The Telegraph
Wednesday , November 14 , 2012
Since 1st March, 1999
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Dayamani Barla, who is leading a popular movement against the acquisition of fertile land in the village of Nagri in Jharkhand, was recently granted bail by a local court. She had been arrested after staging a dharna demanding the equitable distribution of MNREGA cards. She was re-arrested on the day of her release by the police on the basis of a different, but equally contentious, charge. She remains in jail; her bail petition was rejected on October 29.

The relative anonymity of Barla’s struggle in urban public fora, including the media, can be attributed to the fact that the space for dissent in India can no longer afford to accommodate multiple voices. In such a shrinking turf, movements that command greater resources (funds and technology) and focus on issues that the urban audience relates to with relative ease (institutionalized corruption, for instance) often succeed in displacing the ones representing distant and marginalized communities. This has helped Arvind Kejriwal monopolize the space of dissent in the public imagination of urban India.

This element of competition has been exploited by the State to fragment the culture of dissent even further. A devious strategy based on selective engagement and discrimination is usually implemented in order to do this. It is significant that India’s political class is far more comfortable engaging with Kejriwal through the exchange of canards than with Barla. This is because Barla’s battle is more democratic than that of Kejriwal’s as she has chosen to sensitize citizens to their legitimate rights without trying to take decisions on their behalf. This worries an apathetic State more than Kejriwal’s choice of entering the political fray, a move that not only makes him larger than his movement but also threatens to blur the lines that distinguish him from his detractors. Given the contamination of politics, the line that separates the functions of the executive from those of civil society must stay in place.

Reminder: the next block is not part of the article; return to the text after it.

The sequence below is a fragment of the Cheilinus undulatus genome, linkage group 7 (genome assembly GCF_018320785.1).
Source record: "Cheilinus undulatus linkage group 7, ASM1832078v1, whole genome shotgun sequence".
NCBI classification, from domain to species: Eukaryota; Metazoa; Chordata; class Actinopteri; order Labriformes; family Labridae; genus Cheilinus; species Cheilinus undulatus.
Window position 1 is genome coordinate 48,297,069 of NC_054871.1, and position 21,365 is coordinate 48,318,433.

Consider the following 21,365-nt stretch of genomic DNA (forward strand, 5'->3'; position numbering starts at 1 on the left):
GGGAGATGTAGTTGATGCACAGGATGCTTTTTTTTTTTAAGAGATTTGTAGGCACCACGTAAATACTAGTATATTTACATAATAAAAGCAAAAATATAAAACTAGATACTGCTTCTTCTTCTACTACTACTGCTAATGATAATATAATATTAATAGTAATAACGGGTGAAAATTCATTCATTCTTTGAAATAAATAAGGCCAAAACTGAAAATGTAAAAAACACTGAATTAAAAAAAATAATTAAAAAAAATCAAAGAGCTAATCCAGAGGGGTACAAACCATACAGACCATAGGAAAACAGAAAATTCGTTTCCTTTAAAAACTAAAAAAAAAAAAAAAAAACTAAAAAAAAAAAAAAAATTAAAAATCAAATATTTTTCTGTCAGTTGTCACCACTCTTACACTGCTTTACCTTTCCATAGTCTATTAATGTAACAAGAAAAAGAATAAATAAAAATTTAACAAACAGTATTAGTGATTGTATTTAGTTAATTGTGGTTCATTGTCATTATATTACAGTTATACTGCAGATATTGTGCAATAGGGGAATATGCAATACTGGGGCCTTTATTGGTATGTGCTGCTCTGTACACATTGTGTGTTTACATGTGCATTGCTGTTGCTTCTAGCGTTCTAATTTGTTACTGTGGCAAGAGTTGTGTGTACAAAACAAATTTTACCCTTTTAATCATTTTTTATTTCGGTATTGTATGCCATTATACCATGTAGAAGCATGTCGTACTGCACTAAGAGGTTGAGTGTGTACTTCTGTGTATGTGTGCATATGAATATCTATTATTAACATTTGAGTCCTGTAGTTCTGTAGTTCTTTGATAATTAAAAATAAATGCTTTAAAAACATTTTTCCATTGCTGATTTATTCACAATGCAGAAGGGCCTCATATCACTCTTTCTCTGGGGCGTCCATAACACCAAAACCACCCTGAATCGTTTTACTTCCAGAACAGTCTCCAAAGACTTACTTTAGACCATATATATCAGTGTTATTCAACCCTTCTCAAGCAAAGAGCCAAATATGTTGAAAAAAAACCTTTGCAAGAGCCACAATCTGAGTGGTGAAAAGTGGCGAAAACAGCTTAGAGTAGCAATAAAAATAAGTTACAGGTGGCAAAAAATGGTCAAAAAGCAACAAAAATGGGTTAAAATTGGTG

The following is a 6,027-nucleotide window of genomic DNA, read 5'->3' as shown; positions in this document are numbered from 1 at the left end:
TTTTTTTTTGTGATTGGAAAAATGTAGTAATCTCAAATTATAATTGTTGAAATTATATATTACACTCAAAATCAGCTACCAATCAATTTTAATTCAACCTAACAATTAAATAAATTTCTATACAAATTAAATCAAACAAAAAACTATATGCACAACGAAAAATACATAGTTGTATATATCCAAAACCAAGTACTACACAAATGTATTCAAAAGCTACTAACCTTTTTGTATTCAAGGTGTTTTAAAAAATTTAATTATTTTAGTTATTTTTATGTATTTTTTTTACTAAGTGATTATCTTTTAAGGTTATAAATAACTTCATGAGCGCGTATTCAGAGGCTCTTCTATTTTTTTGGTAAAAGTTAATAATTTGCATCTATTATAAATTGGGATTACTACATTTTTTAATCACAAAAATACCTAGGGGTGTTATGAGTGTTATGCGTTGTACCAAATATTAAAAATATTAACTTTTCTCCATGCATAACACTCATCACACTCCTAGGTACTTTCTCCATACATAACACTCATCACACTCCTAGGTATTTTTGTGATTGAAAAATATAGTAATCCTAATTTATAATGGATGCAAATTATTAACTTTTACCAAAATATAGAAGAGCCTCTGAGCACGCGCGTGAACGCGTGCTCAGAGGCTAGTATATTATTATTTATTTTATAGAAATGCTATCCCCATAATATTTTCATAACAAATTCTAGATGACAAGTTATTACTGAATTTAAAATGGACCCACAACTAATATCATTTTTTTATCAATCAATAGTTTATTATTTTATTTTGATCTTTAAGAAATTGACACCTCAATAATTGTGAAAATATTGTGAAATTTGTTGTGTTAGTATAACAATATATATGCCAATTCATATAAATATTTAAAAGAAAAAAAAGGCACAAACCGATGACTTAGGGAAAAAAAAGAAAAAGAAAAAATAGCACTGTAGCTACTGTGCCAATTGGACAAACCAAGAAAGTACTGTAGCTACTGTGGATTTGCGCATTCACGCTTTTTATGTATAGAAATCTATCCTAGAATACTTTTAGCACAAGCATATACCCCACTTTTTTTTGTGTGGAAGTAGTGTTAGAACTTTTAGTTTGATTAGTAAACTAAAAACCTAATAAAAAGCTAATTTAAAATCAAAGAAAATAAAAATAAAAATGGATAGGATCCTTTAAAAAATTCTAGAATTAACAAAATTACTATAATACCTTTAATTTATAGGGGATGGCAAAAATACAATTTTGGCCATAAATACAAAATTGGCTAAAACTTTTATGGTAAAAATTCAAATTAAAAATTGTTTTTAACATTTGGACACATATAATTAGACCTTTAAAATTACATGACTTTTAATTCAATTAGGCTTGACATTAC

The difference in threat perception can explain the extent of discrimination between Barla and Kejriwal. Recently, Kejriwal’s followers were involved in a skirmish with Salman Khurshid’s supporters in Farrukhabad. Yet, it is Barla — her movement has remained peaceful — who is having to battle the perverse might of the State’s legal arsenal. There has been talk of protecting RTI activists with the help of the ‘whistleblowers protection bill’. But Parliament continues to maintain stoical silence on the suppression of social activists through a combination of fabricated charges and draconian legal instruments. It is thus imperative to scrutinize the operation of lower courts that seldom take into account the premeditated nature of the investigation and the flimsy evidence against activists. Many of their verdicts — most notably, the one passed against Binayak Sen by a sessions court — have later been dismissed by a higher court.

The differences in the movements led by Barla and Kejriwal — in terms of ethics and intent — signify the growing polarizations within democratic dissent in modern India. But, together, these movements are also symptomatic of the trust deficit in the relationship that binds the people to their elected representatives. This chasm is likely to encourage disgruntled citizens from the margins to align themselves with those who scoff at India’s faulty democracy and pose, according to the prime minister, the greatest internal threat to the nation.